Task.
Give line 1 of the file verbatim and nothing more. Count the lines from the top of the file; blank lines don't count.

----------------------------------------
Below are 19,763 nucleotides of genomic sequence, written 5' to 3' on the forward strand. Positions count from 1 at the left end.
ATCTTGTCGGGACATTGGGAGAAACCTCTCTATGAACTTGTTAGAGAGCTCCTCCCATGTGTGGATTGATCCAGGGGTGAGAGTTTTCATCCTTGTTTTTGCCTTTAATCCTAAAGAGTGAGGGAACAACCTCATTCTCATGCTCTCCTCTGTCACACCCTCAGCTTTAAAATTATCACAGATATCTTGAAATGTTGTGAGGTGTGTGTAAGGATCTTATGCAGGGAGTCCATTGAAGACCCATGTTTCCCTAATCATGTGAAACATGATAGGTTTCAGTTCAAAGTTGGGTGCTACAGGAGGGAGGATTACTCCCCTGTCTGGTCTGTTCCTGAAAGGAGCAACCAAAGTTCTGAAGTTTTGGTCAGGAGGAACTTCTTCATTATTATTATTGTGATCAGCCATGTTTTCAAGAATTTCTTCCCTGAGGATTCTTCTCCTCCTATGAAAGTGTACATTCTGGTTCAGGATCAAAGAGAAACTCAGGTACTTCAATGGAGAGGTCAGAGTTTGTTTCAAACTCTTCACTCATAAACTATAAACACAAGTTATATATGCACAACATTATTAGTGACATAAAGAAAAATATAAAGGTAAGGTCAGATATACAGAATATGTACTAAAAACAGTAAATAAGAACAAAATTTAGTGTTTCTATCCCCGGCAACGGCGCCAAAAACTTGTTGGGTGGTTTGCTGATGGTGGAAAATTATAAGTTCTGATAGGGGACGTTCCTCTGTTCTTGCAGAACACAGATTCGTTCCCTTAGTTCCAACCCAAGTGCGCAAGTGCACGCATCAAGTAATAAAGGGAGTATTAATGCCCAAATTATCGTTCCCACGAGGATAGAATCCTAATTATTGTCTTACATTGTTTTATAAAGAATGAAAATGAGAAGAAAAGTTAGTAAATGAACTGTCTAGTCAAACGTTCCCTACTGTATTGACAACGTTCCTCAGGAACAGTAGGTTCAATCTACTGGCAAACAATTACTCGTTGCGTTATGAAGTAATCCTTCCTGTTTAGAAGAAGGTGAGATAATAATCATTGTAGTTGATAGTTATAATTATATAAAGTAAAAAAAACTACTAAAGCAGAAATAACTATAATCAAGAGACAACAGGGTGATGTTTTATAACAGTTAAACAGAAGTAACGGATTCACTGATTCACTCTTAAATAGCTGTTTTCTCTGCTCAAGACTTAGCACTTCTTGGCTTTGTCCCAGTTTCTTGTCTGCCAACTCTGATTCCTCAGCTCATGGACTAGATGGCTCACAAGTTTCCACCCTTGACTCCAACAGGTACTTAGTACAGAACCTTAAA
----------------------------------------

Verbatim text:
Below are 19,763 nucleotides of genomic sequence, written 5' to 3' on the forward strand. Positions count from 1 at the left end.